The impression given was that the only person in Malta who thinks that it is unacceptable for a government minister (and Deputy Prime Minister, at the time) to own an account in Panama which is linked to another account owned by a businessman involved in massive government contracts, is Adrian Delia.

Funny, because I thought the point of journalism was to ask questions on behalf of the public. The proper thing to do would have been to face Mizzi with the facts, rather than let him comment freely on a heavily edited version of what Delia had to say about those facts. When a journalist describes facts as ‘insinwazzjonijiet’ (insinuations) made by someone else, they have already disowned them and taken sides.

Things got even more impartial when Balzan solemnly asked Mizzi what he made of the insinuation that he had killed Daphne Caruana Galizia (‘jirreferu għalik bħallikieku inti qtiltha’). This was the perfect cue for Mizzi to put on his best martyred look and say how unfair it all was. Which it probably would be, had anyone actually suggested anything of the sort. So zealous is Balzan in his vocation, he is even happy to monger imaginary insinuations.

Thing is, because they had no reason to be otherwise, Mizzi’s defences were down on the night. He said things that a first-year undergraduate in journalism studies would have mauled. For example, he said he has a ‘thick skin’ and that he has learned to pay less attention to what is said about him in the media. Amen to that.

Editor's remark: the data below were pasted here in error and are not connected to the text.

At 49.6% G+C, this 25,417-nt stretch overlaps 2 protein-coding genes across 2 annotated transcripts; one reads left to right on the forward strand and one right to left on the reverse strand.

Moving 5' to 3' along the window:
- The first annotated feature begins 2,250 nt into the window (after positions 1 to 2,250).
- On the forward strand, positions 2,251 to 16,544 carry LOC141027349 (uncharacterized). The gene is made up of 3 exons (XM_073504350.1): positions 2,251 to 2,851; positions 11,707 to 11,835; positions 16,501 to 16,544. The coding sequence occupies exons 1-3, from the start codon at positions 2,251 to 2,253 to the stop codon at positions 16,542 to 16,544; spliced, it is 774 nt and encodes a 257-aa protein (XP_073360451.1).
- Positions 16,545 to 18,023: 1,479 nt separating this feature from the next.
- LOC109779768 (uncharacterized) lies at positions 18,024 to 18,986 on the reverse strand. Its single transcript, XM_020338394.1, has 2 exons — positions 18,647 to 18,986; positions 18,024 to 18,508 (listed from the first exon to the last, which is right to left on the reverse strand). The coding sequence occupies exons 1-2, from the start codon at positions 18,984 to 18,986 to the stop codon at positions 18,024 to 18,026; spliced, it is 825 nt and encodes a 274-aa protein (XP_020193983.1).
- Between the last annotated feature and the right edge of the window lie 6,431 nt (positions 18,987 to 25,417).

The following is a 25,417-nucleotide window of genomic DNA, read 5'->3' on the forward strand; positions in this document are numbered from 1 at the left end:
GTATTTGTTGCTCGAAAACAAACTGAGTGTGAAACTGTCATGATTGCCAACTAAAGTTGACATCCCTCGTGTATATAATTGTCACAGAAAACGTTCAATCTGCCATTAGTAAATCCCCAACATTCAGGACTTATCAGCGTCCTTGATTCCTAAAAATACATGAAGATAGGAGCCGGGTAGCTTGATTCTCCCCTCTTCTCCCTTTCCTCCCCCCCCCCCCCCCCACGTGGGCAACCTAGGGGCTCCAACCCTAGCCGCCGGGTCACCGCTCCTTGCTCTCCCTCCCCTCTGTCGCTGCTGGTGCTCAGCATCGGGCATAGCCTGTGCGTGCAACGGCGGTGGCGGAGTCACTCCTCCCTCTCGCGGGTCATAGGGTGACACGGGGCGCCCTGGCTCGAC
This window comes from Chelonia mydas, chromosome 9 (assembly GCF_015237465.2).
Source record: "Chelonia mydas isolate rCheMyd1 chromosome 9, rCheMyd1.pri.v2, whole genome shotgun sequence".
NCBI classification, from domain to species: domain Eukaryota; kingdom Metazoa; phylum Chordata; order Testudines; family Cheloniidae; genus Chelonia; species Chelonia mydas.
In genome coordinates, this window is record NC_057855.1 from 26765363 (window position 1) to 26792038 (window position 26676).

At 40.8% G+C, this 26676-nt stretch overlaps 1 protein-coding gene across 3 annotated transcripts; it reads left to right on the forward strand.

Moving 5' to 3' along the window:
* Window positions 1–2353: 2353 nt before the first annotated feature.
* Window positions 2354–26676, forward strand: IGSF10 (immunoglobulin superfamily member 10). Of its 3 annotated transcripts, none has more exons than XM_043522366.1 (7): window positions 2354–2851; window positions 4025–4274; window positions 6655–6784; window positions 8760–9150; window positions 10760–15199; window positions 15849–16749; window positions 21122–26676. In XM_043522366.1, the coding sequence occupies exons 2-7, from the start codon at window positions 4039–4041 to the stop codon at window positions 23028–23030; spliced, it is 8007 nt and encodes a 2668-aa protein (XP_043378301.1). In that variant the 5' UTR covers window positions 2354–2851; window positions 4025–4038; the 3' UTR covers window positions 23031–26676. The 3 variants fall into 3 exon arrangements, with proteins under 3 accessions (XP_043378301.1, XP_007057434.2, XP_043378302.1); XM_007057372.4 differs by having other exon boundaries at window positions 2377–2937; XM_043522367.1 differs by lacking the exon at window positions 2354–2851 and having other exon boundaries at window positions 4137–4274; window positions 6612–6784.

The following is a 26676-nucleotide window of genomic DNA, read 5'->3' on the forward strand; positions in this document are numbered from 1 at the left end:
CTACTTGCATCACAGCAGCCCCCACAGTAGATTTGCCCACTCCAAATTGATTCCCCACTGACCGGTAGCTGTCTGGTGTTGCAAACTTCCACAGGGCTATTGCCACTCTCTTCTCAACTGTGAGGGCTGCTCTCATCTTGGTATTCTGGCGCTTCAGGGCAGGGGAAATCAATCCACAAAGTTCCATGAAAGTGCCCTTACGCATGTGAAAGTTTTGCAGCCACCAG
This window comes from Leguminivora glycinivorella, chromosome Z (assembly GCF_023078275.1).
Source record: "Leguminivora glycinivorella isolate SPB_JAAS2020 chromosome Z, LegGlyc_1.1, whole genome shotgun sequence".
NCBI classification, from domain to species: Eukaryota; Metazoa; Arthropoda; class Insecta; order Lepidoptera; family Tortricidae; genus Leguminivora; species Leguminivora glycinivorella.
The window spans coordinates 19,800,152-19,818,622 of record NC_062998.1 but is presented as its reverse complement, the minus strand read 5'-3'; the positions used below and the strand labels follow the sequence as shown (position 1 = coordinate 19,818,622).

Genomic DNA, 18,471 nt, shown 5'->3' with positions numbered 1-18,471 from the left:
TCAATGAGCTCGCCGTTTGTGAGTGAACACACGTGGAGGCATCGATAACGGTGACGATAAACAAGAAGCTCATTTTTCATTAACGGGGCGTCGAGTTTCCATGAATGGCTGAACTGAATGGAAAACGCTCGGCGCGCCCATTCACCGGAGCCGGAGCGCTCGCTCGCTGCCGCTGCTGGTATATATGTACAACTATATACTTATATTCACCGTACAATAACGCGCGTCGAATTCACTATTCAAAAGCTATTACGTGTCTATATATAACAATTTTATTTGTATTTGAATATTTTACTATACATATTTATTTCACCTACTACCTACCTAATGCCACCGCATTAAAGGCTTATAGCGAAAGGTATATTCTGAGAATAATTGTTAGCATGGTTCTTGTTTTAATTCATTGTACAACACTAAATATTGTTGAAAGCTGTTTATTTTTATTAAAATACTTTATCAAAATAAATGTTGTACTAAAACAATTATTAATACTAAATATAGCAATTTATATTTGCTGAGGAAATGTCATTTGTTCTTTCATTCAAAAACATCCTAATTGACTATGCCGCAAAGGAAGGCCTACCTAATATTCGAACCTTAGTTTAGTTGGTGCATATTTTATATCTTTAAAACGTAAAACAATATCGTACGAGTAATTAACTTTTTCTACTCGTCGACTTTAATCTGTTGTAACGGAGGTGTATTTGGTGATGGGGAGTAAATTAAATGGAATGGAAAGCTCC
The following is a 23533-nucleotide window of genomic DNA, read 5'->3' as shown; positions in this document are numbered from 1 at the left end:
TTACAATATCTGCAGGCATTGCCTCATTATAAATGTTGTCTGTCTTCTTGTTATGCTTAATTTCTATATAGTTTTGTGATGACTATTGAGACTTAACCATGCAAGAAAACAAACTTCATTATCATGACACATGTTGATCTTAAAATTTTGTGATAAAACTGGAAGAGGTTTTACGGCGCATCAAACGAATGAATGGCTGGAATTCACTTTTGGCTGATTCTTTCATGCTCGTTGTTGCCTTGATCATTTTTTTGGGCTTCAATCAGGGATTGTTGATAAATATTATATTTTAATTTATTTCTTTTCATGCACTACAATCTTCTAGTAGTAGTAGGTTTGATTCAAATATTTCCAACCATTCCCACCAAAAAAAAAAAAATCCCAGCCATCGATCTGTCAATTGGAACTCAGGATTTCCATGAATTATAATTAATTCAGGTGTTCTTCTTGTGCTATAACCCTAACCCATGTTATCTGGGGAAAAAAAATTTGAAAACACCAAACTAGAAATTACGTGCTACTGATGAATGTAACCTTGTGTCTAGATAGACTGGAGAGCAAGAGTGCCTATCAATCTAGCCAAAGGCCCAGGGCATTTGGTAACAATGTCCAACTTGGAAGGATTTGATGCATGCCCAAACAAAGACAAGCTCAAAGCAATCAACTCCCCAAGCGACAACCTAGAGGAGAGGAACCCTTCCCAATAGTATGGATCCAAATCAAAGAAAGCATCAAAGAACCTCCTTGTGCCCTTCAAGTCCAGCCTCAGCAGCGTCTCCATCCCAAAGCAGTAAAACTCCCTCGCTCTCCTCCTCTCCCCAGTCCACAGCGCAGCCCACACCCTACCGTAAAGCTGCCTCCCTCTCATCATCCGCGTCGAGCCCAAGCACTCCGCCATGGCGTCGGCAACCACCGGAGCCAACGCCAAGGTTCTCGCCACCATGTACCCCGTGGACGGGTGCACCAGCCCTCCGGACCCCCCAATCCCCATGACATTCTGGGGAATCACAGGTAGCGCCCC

He also said that he loves (his words) the Prime Minister and would never go against his word, and that he would like Joseph Muscat to stay on. Given that the Prime Minister has defended Mizzi against all normal standards of decency, I can see where the love comes from. I can also see why Mizzi might want Muscat to stay on. You never know, a Chris Fearne at the helm might have less time for his ‘family structure’ (Mizzi doublespeak for a secret account in Panama – which Balzan was happy to accept, of course).

Mizzi seems to think, too, that the National Audit Office is a bit of a dud. When asked about the Electrogas report, he said that he could see why the NAO had stumbled: ‘Proġett kbir, diffiċli jifhmuh’ (‘you can’t expect them to understand such a big project’).

Now a government minister reducing the NAO to a schoolboy struggling through his midterm tests would normally set a journalist on fire. Not Balzan, who was asleep by this time. (He let Mizzi drone on about a wealthy country, the ‘general product’, and other buzzwords without barely a question for the last 10 minutes of the programme.)

No wonder Konrad Mizzi calls Saviour Balzan ‘Salv’. It’s the equivalent of addressing Jeremy Paxman as ‘Jerry’ or Christiane Amanpour as ‘Chrissy’, except the results I reckon would be quite different.


This is a Times of Malta print opinion piece